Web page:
Faced with critters trying to get in and a cat that loved to show them her latest kill, the folks at Quantum Picture came up with a system that unlocks the cat door based on image recognition. As you can see above, it uses a camera to capture the profile of anything approaching the cat door. That image is compared to stored positive identification sets, making up a feline positive identification protocol. Don’t think this is necessary? In the writeup there’s a couple of images showing the outline of a skunk. Sounds like this system is a necessity.
[Ziyan] and [Zach] built a door entry system that uses a code entered from your wristwatch. They’re using the TI eZ-430 Chronos that we saw in November. There is a project box mounted over the deadbolt lever. Inside, the wireless fob waits for the watch to connect. When a watch has connected and the correct code is received (using 128 bit encryption) the fob actuates a servo to turn the lock. On the user side of things the code is entered by tapping the watch. The built-in accelerometer picks up these taps and relays them to the door unit.
It’s a heck of a project! Check out their demonstration video after the break. We’d like to see a mechanical option for escaping the apartment in case the door unit fails but otherwise we think this is perfectly executed. We’re looking forward to seeing more projects that tap into this TI hardware.
[Colin Merkel] had a little problem: he was continually forgetting his electronic key card, locking himself out of his own dorm room. Like any normal Hack a Day reader, rather than getting in the habit of always carrying his card, the natural impulse of course is to build this elaborate rig of electronics and duct tape. Right?
The result is an additional keypad that can be used to gain access…not by altering the existing electronic lock, but with a secondary mechanism that operates the inside door handle. An 8-bit PIC microcontroller scans the outside keypad (connected by a thin ribbon cable), and when a correct access code is entered, engages a 12 volt DC motor to turn the handle. It’s a great little writeup that includes a parts list, source code, and explains the process of keypad scanning.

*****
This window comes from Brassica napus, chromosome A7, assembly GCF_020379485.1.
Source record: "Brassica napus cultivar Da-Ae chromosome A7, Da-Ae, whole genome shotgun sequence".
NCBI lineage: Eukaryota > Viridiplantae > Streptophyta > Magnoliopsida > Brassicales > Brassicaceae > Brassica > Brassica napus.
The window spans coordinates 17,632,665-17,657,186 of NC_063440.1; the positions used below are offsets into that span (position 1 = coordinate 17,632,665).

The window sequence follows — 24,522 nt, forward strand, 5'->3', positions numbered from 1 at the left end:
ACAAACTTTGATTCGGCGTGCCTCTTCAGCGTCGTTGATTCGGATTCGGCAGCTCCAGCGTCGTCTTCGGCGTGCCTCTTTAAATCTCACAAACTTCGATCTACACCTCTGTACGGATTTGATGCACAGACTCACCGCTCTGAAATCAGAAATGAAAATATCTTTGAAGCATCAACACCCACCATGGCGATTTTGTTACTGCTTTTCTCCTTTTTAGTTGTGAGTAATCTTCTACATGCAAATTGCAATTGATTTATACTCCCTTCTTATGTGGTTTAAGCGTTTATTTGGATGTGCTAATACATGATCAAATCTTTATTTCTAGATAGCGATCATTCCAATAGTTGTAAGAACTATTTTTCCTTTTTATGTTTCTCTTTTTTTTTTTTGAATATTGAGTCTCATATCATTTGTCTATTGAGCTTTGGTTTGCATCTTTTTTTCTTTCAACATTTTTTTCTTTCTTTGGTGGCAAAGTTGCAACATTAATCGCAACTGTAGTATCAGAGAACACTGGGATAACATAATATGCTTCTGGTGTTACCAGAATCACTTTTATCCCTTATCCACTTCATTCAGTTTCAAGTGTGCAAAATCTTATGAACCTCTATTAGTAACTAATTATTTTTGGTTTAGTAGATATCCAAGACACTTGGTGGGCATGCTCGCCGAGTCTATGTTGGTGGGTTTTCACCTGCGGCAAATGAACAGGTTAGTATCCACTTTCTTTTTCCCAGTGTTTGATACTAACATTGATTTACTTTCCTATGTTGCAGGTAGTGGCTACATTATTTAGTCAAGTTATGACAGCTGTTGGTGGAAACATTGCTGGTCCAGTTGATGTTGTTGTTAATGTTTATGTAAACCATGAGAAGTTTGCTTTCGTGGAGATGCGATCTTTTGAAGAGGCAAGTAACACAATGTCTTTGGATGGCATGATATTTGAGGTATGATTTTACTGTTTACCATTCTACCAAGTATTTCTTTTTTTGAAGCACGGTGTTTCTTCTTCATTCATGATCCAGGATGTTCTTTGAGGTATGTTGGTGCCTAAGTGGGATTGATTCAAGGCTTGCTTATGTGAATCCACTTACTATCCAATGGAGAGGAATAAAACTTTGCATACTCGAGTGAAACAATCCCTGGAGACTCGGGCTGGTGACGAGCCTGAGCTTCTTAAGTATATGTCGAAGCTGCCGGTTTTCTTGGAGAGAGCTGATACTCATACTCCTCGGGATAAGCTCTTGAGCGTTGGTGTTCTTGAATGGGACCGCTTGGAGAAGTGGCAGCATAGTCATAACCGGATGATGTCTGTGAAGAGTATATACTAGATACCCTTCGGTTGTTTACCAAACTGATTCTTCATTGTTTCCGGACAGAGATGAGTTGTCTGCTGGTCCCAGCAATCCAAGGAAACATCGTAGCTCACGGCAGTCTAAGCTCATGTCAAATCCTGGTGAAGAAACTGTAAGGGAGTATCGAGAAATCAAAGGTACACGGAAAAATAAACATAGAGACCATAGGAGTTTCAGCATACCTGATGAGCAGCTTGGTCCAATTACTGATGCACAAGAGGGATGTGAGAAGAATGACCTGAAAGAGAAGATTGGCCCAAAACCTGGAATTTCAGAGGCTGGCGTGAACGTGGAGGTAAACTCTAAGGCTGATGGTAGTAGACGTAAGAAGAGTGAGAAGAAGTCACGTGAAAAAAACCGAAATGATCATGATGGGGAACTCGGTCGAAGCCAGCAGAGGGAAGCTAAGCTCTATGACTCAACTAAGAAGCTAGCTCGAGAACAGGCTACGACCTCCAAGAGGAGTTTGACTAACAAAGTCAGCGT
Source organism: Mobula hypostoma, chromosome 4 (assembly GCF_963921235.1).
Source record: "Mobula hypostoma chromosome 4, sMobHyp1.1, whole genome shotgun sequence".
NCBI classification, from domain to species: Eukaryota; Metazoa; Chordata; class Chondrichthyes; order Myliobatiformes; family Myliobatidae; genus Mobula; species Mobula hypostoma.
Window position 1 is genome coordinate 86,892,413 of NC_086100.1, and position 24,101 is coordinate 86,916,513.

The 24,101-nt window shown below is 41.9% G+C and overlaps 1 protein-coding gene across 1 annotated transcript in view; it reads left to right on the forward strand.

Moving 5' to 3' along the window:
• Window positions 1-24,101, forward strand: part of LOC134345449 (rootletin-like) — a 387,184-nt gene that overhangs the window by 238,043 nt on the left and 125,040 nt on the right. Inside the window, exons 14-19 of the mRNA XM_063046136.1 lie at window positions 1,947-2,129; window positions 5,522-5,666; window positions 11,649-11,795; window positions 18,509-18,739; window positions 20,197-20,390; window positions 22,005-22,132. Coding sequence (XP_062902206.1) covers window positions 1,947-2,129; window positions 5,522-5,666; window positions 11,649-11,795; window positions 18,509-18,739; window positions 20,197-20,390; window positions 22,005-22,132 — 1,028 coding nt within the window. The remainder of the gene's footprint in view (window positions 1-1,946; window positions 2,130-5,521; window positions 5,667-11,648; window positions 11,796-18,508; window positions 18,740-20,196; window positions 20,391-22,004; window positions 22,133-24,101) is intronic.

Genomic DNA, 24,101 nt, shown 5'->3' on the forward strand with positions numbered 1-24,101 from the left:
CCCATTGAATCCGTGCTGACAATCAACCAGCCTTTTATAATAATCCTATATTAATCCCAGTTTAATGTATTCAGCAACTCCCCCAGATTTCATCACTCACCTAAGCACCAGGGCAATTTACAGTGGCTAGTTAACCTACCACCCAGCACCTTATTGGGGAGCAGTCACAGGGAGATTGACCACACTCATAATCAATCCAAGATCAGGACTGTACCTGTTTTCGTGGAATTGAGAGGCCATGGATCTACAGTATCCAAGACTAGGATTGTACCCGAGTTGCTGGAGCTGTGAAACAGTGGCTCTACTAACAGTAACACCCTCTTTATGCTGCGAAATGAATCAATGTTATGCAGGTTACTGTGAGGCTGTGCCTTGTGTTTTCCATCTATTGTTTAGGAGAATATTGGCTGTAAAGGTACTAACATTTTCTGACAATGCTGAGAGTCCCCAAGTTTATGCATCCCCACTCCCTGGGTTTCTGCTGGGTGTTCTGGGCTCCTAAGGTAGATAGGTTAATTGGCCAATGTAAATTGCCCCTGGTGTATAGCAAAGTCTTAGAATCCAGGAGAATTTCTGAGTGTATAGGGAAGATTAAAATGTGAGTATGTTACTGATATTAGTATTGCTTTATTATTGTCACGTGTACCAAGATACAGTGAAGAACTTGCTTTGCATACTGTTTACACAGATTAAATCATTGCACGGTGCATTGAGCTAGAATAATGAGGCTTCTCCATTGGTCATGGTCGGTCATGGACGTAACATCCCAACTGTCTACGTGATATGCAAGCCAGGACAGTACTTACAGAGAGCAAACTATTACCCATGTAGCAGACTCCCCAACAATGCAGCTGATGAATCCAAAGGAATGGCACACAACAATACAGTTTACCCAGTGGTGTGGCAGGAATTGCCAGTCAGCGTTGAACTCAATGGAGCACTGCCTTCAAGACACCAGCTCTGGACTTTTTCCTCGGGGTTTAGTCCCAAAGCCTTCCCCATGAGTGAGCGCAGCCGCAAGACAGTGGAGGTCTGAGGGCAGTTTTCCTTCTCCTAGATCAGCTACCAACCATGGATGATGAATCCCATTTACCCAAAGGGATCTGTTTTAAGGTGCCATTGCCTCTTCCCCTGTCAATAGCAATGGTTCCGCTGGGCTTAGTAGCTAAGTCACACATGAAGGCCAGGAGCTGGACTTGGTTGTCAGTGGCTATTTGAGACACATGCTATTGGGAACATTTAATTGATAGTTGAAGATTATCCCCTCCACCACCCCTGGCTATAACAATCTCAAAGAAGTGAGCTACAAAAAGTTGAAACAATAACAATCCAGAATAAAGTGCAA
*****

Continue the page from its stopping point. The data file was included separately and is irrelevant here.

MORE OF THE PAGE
[Chris] wrote in to tell us about this project he did while living in the dorms. He built a system to automate his dorm room door. It handles unlocking and opening/closing the door via iPhone, secret knock, and even the key. The lock/knob portion is handled by a servo while the opening/closing action is hydraulic. After living with it for a year, he says that it never gets old, but there were a few bugs. Apparently it would randomly open in the middle of the night sometimes. If you’re interested in doing something like this, but not damaging the door, maybe you should check out the RFID dorm door lock project.
The Nintendo keyless entry system will vigilantly guard your door from intruders. Enter the right code and you get access, enter the wrong code and it will deny you and take your picture. [action_owl] did a fantastic job on this lock, using mainly recycled parts like an old CDRom and an Arduino. It works both with or without the computer. If you choose not to use the computer, you don’t get pictures of the people who entered the code wrong.
It looks like Uhlmann & Zacher have developed a patch to keep locks from being opened using a ring of magnets. In addition, the lock now logs successful entries without credentials in case something like this comes up again.
Putting a custom designed electronic lock on your space seems like a geek right of passage. For our latest workspace, we decided to skip the boring numbered keypad and build a custom RGB backlit keypad powered by an Arduino. Instead of typing in numbers, your password is a unique set of colors. In today’s How-To, we’ll show you how to build your own and give you the code to make it all work.